Harper's Arctic vision to claim North Pole, Santa Claus

He’s making a list, checking it twice and going to find out who’s naughty or nice.  Ask just about any Canadian child who is eagerly anticipating the holidays, wide eyed and sugar-high, and they will share that Santa Claus will soon arrive, bearing gifts and toys for all good girls and boys.

But where does Santa Claus live and where do all the toys come from?  Ask again and the undeniable answer is “The North Pole”, the earth’s most northernmost point, located in the middle of the Arctic Ocean under an almost permanent layer of ice, yet subject to the most contentious jurisdictional ownership debate amongst the territorial arctic nations.

If the Harper Government has a wish list for Christmas, owning the North Pole is at the top of the agenda, perhaps to establish a permanent Canadian home and citizenship for the jolly old elf known as ‘Santa Claus’.  Explain this to any child who recently sent their wish list by mail and they’ll exclaim that “Santa is Canadian!” After all, Canada Post authoritatively lists his mailing address as Santa Claus, North Pole, HOH OHO, Canada.

No child’s play, however, the Harper Government wants to secure a gift that keeps on giving - by laying claim to massive oil and gas resources deep below the Arctic surface, where, according to the U.S Geological Survey, 13% of undiscovered oil reserves (almost 90 billion barrels) and 30% of undiscovered natural gas reserves remain untapped – certainly an asset to the economic future of Canada and that of the global economy.

The Harper government has dispatched scientists to the North to undertake further mapping of the Continental Shelf, specifically around the 1,700 kilometer long underwater Lomonosov Ridge, which runs from Ellesmere Island towards Siberia.

“Prime Minister Harper has tried to brand himself every summer as a Prime Minister who has an Arctic Vision" said Green Party Leader Elizabeth May.

"His Arctic Vision is ‘tunnel vision’ and that’s the problem” May said bluntly.

“We are securing our sovereignty, we are expanding our scope, our economic and scientific opportunities in defining Canada’s frontiers,” Environment Minister Leona Aglukkaq said following Prime Minister Stephen Harper’s last minute decision to claim the North Pole in a recent application to the UN Commission on the Limits of the Continental Shelf.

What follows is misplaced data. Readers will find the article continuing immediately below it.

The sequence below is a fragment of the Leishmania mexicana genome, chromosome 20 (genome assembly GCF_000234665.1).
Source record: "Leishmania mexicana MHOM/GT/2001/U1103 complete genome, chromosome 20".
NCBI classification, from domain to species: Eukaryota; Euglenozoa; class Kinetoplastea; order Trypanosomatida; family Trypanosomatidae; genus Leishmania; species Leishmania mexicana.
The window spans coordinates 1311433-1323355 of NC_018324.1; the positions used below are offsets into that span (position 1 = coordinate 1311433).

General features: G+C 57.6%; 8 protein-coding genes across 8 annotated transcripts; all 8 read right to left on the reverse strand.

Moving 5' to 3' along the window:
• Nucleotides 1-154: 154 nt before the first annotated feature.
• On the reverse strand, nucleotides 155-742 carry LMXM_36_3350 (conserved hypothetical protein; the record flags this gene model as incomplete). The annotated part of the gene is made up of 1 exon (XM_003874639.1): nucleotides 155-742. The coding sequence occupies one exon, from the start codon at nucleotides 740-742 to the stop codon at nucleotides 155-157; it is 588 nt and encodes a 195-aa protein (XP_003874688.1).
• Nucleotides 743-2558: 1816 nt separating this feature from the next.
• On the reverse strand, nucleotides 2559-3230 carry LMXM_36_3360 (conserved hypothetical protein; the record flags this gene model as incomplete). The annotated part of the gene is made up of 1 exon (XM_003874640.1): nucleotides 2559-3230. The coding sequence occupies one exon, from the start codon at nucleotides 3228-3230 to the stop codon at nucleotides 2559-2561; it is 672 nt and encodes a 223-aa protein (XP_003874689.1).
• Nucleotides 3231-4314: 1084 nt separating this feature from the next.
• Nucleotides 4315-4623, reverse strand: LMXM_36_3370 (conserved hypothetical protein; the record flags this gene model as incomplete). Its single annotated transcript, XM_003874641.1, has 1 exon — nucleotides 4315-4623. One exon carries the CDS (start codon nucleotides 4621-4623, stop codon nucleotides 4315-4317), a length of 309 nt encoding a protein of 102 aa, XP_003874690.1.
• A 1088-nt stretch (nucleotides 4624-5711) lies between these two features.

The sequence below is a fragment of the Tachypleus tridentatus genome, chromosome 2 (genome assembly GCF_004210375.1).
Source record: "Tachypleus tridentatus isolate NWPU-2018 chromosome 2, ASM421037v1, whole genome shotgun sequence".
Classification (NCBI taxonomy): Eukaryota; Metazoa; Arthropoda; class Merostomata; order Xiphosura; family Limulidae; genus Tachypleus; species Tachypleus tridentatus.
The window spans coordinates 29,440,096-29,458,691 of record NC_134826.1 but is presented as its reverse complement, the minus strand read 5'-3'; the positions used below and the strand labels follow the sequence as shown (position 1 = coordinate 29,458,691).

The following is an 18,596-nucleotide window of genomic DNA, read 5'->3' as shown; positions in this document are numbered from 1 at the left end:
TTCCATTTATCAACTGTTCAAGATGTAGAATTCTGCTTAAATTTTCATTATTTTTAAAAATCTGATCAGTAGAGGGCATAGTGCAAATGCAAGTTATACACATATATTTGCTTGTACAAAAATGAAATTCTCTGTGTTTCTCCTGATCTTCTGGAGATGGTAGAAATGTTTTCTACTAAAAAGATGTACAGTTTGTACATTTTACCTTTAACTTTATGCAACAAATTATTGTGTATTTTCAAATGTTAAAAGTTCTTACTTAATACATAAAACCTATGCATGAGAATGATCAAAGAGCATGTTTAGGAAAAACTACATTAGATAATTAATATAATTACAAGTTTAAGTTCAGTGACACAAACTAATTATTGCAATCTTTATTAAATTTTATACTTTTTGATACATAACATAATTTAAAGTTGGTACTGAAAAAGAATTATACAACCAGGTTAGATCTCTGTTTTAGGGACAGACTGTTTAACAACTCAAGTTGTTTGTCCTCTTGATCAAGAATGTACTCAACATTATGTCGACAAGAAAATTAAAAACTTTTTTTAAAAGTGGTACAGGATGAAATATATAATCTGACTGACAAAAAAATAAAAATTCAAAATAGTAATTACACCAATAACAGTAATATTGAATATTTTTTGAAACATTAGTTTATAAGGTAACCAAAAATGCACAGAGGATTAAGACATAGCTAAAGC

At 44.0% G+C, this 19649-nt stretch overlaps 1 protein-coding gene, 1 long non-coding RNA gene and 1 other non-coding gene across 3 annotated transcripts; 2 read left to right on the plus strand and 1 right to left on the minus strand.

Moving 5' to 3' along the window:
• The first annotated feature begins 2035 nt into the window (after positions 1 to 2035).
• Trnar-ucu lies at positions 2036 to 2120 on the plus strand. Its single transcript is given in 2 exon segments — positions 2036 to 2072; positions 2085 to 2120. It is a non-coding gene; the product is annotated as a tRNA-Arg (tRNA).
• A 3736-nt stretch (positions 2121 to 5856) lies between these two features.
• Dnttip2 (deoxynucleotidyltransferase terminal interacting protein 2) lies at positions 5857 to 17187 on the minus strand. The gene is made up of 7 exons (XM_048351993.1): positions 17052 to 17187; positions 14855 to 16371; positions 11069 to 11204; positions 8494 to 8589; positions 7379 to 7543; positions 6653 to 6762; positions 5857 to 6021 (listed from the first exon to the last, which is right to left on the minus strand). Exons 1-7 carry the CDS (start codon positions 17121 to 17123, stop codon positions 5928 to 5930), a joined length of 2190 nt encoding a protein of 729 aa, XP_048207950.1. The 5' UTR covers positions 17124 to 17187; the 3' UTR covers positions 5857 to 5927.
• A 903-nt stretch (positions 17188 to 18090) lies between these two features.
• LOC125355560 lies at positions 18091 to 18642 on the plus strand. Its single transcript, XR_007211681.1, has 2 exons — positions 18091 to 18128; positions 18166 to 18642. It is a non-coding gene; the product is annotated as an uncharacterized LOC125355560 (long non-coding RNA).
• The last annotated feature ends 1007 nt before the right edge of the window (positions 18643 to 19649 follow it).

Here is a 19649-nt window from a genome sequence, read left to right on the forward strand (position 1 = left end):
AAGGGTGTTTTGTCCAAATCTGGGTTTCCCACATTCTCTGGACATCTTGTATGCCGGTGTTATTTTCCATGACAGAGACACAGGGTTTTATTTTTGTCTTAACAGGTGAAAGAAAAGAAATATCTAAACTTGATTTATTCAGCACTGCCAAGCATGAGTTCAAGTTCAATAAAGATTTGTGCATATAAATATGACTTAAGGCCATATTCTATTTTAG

“Our goal is to define our territory as the biggest territory in the world” said Foreign Affairs Minister John Baird. 

When Baird and Aglukkaq were asked what resources lie beneath the claim, Baird responded: “It’s not a question what’s there.  We don’t have the maps and scientific research.  For us, it’s obligatory to have the maps and research in order to assert as much Canadian authority and territory as possible, and we need the map to make these claims”.

Straying from the focus of studying, preserving and protecting the Arctic environment, Canada has pushed an agenda that has invited corporate interests into the development of Arctic resources.  Canada is currently chair of the Arctic Council, an intergovernmental forum comprising the eight territorial nations of Canada, Denmark, Finland, Iceland, Norway, Russia, Sweden, and the United States.

One of their first actions on assuming control of the council this year has been the establishment of the ‘Circumpolar Business Forum’, to be held in 2014 and which aims to foster collaboration across some of the world’s largest oil and gas companies that are focused on Arctic resource extraction.

“We’re obviously staking something larger towards the North Pole. This is an evidence free government, with little respect for science. This looks like a ‘Hail Mary’ pass at the last minute to claim the North Pole” said May.

The move is political, insists International law expert Michael Byers.  “Harper doesn’t want to be seen as the Prime Minister who surrendered the North Pole, even if the facts don’t fully support a Canadian claim” he said.

“Claiming the North Pole shifts the focus from Harper’s previous Arctic failures of sovereignty, offshore oil and gas prosperity and securing the future of indigenous peoples” Byers said.

Byers also asserts that the North Pole is not a viable option for oil and gas extraction due to location and costs.

"Arctic security will not be made through jurisdictional claims. It will be about protecting the ice" said May, who feels that the Harper Government's aim on extracting hydrocarbons in the Arctic will only continue to increase greenhouse gas emissions, leading to a further reduction in sea ice.

Criticized they may be, however, the Harper Government has decided to cast themselves into Santa’s good books this season, making light of their Arctic claims in the defense of Santa Claus.

“The person who we most look to this year to give gifts, including my daughters, is Santa Claus and we are going to stand up for all young Canadians in the spirit of Christmas who are waiting for Santa Claus to visit” said Parliamentary Secretary to the Prime Minister Paul Calandra.

“Join with us in making sure the North Pole remains part of Canada.  For all of those kids around the world who are depending on Santa Claus, stick with us, and keep Santa Claus Canadian” Calandra said.

“He is a Canadian citizen and we will defend him all the way to the United Nations when we make our claim for the North Pole. I am proud of that” said Calandra. After all, who doesn't want Canada to own the North Pole and share Santa Claus with the rest of the world.

But it was Elizabeth May, who said it best, taking aim at the Harper Government’s Arctic carbon agenda and Calandra’s remarks sating: “I am advised by Santa Claus that there will be a lump of coal in the member’s stocking”.  Looks like it will be up to Santa to decide if Harper's wish will be fulfilled.

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